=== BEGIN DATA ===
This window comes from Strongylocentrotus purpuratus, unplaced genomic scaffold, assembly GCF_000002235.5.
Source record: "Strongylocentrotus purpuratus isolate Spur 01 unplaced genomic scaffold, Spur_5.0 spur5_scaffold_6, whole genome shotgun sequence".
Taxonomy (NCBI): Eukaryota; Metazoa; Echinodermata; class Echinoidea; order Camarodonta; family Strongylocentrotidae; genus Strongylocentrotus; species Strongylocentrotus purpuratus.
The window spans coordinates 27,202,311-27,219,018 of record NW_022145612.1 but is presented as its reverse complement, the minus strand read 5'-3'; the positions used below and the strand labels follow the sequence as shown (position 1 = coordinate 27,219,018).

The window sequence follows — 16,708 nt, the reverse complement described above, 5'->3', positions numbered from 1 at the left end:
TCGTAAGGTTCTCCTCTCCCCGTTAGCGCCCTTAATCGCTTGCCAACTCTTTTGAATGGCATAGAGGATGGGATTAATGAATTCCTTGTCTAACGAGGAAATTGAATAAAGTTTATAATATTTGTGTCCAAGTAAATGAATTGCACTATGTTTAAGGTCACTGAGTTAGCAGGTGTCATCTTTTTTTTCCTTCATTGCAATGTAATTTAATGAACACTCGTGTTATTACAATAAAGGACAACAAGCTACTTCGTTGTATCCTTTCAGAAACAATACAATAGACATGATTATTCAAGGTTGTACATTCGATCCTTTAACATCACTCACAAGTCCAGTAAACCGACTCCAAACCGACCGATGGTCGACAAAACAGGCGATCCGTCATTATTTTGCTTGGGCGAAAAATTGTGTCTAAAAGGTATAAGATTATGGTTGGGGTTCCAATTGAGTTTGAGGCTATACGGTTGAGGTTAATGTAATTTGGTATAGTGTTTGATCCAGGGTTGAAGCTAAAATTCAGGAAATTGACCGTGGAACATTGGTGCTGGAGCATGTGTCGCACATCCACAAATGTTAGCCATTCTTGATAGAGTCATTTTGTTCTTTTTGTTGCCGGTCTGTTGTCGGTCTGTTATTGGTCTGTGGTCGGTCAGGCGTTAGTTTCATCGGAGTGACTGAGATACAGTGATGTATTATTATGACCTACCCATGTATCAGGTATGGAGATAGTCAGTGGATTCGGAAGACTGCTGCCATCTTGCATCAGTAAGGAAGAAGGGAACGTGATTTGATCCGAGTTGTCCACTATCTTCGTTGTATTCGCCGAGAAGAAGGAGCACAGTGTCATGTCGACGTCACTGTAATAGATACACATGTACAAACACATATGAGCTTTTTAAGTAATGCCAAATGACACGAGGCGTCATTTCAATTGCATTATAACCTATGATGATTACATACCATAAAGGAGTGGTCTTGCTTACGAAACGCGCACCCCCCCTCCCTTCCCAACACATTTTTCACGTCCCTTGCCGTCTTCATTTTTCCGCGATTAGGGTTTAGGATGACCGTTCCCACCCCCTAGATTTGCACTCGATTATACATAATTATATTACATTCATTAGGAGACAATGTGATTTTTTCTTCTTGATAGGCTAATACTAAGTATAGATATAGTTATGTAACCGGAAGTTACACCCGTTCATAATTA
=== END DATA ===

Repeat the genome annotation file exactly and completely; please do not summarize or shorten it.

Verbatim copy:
This window comes from Strongylocentrotus purpuratus, unplaced genomic scaffold, assembly GCF_000002235.5.
Source record: "Strongylocentrotus purpuratus isolate Spur 01 unplaced genomic scaffold, Spur_5.0 spur5_scaffold_6, whole genome shotgun sequence".
Taxonomy (NCBI): Eukaryota; Metazoa; Echinodermata; class Echinoidea; order Camarodonta; family Strongylocentrotidae; genus Strongylocentrotus; species Strongylocentrotus purpuratus.
The window spans coordinates 27,202,311-27,219,018 of record NW_022145612.1 but is presented as its reverse complement, the minus strand read 5'-3'; the positions used below and the strand labels follow the sequence as shown (position 1 = coordinate 27,219,018).

The window sequence follows — 16,708 nt, the reverse complement described above, 5'->3', positions numbered from 1 at the left end:
TCGTAAGGTTCTCCTCTCCCCGTTAGCGCCCTTAATCGCTTGCCAACTCTTTTGAATGGCATAGAGGATGGGATTAATGAATTCCTTGTCTAACGAGGAAATTGAATAAAGTTTATAATATTTGTGTCCAAGTAAATGAATTGCACTATGTTTAAGGTCACTGAGTTAGCAGGTGTCATCTTTTTTTTCCTTCATTGCAATGTAATTTAATGAACACTCGTGTTATTACAATAAAGGACAACAAGCTACTTCGTTGTATCCTTTCAGAAACAATACAATAGACATGATTATTCAAGGTTGTACATTCGATCCTTTAACATCACTCACAAGTCCAGTAAACCGACTCCAAACCGACCGATGGTCGACAAAACAGGCGATCCGTCATTATTTTGCTTGGGCGAAAAATTGTGTCTAAAAGGTATAAGATTATGGTTGGGGTTCCAATTGAGTTTGAGGCTATACGGTTGAGGTTAATGTAATTTGGTATAGTGTTTGATCCAGGGTTGAAGCTAAAATTCAGGAAATTGACCGTGGAACATTGGTGCTGGAGCATGTGTCGCACATCCACAAATGTTAGCCATTCTTGATAGAGTCATTTTGTTCTTTTTGTTGCCGGTCTGTTGTCGGTCTGTTATTGGTCTGTGGTCGGTCAGGCGTTAGTTTCATCGGAGTGACTGAGATACAGTGATGTATTATTATGACCTACCCATGTATCAGGTATGGAGATAGTCAGTGGATTCGGAAGACTGCTGCCATCTTGCATCAGTAAGGAAGAAGGGAACGTGATTTGATCCGAGTTGTCCACTATCTTCGTTGTATTCGCCGAGAAGAAGGAGCACAGTGTCATGTCGACGTCACTGTAATAGATACACATGTACAAACACATATGAGCTTTTTAAGTAATGCCAAATGACACGAGGCGTCATTTCAATTGCATTATAACCTATGATGATTACATACCATAAAGGAGTGGTCTTGCTTACGAAACGCGCACCCCCCCTCCCTTCCCAACACATTTTTCACGTCCCTTGCCGTCTTCATTTTTCCGCGATTAGGGTTTAGGATGACCGTTCCCACCCCCTAGATTTGCACTCGATTATACATAATTATATTACATTCATTAGGAGACAATGTGATTTTTTCTTCTTGATAGGCTAATACTAAGTATAGATATAGTTATGTAACCGGAAGTTACACCCGTTCATAATTA